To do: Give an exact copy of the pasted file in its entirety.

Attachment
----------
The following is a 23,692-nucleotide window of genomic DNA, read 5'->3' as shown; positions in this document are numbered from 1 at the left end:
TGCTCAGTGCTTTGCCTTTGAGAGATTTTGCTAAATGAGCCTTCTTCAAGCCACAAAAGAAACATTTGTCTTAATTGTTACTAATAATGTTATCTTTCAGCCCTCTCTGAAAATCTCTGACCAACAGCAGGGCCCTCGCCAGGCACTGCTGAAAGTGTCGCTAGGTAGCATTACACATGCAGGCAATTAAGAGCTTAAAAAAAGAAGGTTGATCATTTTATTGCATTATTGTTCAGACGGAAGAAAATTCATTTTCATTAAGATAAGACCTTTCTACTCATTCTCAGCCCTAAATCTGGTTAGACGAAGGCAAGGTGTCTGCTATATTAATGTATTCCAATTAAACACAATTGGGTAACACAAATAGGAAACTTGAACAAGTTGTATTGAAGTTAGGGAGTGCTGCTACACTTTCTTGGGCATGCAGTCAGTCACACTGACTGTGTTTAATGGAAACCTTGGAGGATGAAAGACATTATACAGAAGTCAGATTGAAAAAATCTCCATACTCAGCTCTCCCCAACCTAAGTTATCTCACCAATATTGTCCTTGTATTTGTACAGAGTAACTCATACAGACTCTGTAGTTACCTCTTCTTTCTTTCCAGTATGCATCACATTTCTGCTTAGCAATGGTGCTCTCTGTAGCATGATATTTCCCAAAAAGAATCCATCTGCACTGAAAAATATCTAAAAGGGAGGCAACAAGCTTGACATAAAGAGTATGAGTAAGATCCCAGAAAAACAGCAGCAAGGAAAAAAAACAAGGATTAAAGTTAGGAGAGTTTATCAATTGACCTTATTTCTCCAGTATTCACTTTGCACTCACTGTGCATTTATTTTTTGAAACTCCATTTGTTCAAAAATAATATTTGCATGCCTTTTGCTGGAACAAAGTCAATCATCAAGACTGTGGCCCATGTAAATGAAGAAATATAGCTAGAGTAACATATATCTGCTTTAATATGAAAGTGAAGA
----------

The following is a 23,692-nucleotide window of genomic DNA, read 5'->3' as shown; positions in this document are numbered from 1 at the left end:
TGCTCAGTGCTTTGCCTTTGAGAGATTTTGCTAAATGAGCCTTCTTCAAGCCACAAAAGAAACATTTGTCTTAATTGTTACTAATAATGTTATCTTTCAGCCCTCTCTGAAAATCTCTGACCAACAGCAGGGCCCTCGCCAGGCACTGCTGAAAGTGTCGCTAGGTAGCATTACACATGCAGGCAATTAAGAGCTTAAAAAAAGAAGGTTGATCATTTTATTGCATTATTGTTCAGACGGAAGAAAATTCATTTTCATTAAGATAAGACCTTTCTACTCATTCTCAGCCCTAAATCTGGTTAGACGAAGGCAAGGTGTCTGCTATATTAATGTATTCCAATTAAACACAATTGGGTAACACAAATAGGAAACTTGAACAAGTTGTATTGAAGTTAGGGAGTGCTGCTACACTTTCTTGGGCATGCAGTCAGTCACACTGACTGTGTTTAATGGAAACCTTGGAGGATGAAAGACATTATACAGAAGTCAGATTGAAAAAATCTCCATACTCAGCTCTCCCCAACCTAAGTTATCTCACCAATATTGTCCTTGTATTTGTACAGAGTAACTCATACAGACTCTGTAGTTACCTCTTCTTTCTTTCCAGTATGCATCACATTTCTGCTTAGCAATGGTGCTCTCTGTAGCATGATATTTCCCAAAAAGAATCCATCTGCACTGAAAAATATCTAAAAGGGAGGCAACAAGCTTGACATAAAGAGTATGAGTAAGATCCCAGAAAAACAGCAGCAAGGAAAAAAAACAAGGATTAAAGTTAGGAGAGTTTATCAATTGACCTTATTTCTCCAGTATTCACTTTGCACTCACTGTGCATTTATTTTTTGAAACTCCATTTGTTCAAAAATAATATTTGCATGCCTTTTGCTGGAACAAAGTCAATCATCAAGACTGTGGCCCATGTAAATGAAGAAATATAGCTAGAGTAACATATATCTGCTTTAATATGAAAGTGAAGA